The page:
Chester McHaffie thought his family was taking him to church. Instead, his children, grandchildren and great-grandchildren took him to the Christian County Resource Room on Jackson Street in Ozark so the University of Missouri Extension Council could recognize Chester — known as Chet — and his Bruner farm as a Missouri Century Farm.
It was an unexpected birthday surprise to Chet, who turned 94 on June 6. He was born in the same farmhouse where he lives today.
“When I graduated high school they just moved on and left me,” Chet said about his parents, as the crowd laughed. When asked who built the house, Chet quips, “Well, who knows?”
Jim Spencer Jr., program director for MU Extension in Christian County, said in order to be recognized as a Missouri Century Farm, farms must be owned by the same family for 100 consecutive years; farms must maintain a line of ownership from the original seller or buyer through children, grandchildren, siblings including marriage or adoption; and the farm must consist of no less than 40 acres of original land and make a financial contribution to the overall farm income.
“For 2017, the Christian County Extension Council would like to recognize the (McHaffie family) farm for earning the distinction as a Missouri Century Farm,” Spencer said.
One of Chet’s sons, Tom McHaffie, said the farm started out as 40 acres and now encompasses 213 acres. Through the years, the family ran milk cows and later beef cattle. Today, Tom said the family continues to cut hay and hunts on the land.
Following the presentation, the family told story after story about life on the Bruner farm.
Granddaughter Tammy Winter read a story Chet — who she lovingly calls “my pa” — told her last year that outlined his love for his farm and family.
“I was born Jan. 6, 1923, in the same room I rest my head nightly,” he said. “As a child, myself, my brother and sister ran the hollars I still call home.”
Chet attended Bruner school through eighth-grade and then completed school in Sparta. He married Rosie, who he called “the love of my life,” and they had their first child, JD, before Chet was drafted into World War II. Chet served in the Army and fought in the Battle of Luzon in the Philippines.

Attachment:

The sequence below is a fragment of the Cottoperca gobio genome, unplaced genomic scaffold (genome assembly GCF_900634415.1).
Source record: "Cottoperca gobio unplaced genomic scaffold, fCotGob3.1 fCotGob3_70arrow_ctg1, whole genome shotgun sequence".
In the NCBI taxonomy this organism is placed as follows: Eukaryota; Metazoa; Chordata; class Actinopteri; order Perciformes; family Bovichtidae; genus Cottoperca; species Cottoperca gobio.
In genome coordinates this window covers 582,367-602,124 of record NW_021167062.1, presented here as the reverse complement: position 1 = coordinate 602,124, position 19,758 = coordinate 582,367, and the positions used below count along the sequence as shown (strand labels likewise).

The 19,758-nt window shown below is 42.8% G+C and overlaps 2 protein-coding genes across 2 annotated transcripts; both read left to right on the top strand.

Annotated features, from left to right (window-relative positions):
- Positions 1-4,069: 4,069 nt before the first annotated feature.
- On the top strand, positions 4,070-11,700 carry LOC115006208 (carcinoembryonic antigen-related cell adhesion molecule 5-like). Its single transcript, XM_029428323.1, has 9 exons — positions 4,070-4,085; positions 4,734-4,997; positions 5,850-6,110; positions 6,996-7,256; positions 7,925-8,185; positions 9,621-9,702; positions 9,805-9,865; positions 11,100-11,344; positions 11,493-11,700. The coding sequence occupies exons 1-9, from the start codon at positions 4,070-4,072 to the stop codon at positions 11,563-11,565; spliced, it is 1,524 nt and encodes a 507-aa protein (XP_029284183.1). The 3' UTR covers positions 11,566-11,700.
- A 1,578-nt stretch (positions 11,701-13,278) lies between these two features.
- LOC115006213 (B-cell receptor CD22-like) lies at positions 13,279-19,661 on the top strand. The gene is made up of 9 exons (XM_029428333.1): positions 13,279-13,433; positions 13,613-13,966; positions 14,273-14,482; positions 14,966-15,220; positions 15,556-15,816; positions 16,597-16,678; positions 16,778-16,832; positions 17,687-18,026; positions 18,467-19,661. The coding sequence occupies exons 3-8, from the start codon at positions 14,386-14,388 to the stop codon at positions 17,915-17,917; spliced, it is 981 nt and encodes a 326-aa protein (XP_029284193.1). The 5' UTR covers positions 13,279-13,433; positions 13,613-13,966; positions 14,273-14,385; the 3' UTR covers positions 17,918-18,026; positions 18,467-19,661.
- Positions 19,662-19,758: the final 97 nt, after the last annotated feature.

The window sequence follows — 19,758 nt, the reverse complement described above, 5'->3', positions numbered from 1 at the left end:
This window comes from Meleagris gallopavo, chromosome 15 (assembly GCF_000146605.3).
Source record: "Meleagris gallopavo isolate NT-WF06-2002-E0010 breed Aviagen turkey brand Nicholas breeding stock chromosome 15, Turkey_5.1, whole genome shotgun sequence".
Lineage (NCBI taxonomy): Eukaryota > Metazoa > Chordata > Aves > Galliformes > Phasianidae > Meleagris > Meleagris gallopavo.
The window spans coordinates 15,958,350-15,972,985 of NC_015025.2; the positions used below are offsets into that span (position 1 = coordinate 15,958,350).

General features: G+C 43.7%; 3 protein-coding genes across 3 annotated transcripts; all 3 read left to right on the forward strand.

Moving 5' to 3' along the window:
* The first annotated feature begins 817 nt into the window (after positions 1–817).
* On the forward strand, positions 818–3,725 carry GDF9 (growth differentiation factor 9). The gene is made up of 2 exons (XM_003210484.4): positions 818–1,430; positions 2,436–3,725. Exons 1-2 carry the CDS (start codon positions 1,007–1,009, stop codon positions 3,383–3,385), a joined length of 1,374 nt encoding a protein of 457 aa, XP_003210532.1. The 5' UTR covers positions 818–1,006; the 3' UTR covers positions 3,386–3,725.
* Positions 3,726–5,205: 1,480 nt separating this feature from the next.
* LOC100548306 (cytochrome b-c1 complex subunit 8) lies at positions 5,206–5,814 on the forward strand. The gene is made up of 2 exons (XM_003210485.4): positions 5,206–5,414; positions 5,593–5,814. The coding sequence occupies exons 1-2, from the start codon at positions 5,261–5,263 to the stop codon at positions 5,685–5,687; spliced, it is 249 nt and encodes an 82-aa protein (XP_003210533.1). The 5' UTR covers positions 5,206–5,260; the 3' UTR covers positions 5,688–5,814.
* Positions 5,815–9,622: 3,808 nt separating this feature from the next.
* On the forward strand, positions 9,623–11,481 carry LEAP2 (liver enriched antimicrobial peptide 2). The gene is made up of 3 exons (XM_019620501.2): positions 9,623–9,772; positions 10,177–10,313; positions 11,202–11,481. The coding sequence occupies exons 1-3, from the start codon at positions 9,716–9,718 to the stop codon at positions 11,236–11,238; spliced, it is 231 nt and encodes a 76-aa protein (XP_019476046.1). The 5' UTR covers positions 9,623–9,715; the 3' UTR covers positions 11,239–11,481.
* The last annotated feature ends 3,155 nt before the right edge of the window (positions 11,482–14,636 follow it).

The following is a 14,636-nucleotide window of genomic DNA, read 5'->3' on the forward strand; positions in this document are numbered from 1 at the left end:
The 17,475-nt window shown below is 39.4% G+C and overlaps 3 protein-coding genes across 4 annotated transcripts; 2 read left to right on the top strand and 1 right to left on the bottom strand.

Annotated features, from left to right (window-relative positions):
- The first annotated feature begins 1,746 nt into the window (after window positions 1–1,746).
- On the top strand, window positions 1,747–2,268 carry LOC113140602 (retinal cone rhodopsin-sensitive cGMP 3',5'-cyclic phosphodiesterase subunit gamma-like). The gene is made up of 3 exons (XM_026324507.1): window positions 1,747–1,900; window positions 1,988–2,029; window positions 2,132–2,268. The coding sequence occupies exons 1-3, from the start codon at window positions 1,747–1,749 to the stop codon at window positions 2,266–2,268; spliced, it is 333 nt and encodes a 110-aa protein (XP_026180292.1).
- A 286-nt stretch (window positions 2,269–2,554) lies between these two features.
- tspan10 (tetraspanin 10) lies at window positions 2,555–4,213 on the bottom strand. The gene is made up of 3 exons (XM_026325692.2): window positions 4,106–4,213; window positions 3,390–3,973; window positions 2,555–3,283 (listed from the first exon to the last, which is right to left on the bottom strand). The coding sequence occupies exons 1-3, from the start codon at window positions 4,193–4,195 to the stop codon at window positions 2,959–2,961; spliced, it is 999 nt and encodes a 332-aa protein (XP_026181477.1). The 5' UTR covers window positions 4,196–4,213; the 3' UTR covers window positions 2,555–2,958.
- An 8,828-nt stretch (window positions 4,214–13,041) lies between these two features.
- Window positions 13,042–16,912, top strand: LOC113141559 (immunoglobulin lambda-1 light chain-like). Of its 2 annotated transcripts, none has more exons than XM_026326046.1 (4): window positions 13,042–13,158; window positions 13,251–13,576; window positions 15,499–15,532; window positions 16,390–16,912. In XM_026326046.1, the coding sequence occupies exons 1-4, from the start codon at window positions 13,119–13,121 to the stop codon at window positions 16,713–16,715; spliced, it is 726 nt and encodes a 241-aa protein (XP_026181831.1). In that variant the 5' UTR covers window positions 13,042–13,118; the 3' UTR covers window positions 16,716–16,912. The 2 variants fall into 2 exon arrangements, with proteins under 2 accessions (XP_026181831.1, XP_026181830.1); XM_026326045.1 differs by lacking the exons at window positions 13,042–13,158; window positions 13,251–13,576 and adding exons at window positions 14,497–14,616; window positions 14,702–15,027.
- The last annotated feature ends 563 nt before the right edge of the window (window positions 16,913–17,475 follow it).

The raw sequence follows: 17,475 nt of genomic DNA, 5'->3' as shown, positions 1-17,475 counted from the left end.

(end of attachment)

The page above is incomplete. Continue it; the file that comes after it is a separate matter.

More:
When he returned home, he and Rosie, had more children — five in all. Today, Chet has eight grandchildren, three step-grandchildren, 18 great-grandchildren and 11 step-great-grandchildren, four great-great-grandchildren, with another on the way, and six step-great-great-grandchildren.
Chet remembers taking his family to the movies at the old drive-in between Bruner and Sparta near Apache Road. In 1963, Chet started working as a mechanic for Campbell Ford & Mercury. He retired 25 years later and that’s when he and Rosie became a staple at the Oldfield Opry. He also enjoyed watching his son-in-law race cars. Rosie died in 2012. The couple had been married 69 years.
“Life was good to us,” Chet told his granddaughter last year. “I’ve been through war, the loss of a child, the loss of my siblings and prostate cancer. I have the best children, grandchildren a man could ask for and a ton of family and friends.”
Tammy said her grandfather is the oldest living McHaffie, to the family’s knowledge.
As the family reminisces about the old barn, the smoke house, the cellars and the corn crib, it is clear that the family treasures the memories just as much as the farm itself.
Tom remembers taking turns sitting on the drag when “dad went to work.” Jeanne Elgie remembers her father doing everything with his Willys Jeep, including cutting hay and plowing. And everyone remembers the story about how “Old Man Price” from Bruner gave Chet some billy goats that he traded for his first car — a 1931 Durant.
“Of course, it didn’t run. But he’s a mechanic and got it running,” Tom said. “He traded it for the Doodlebug tractor.”
The family owns another farm in Sparta, which they believe will become a century farm in 2034.
For Chet, the celebration of his farm and lifelong home was a welcome and unexpected 94th birthday gift.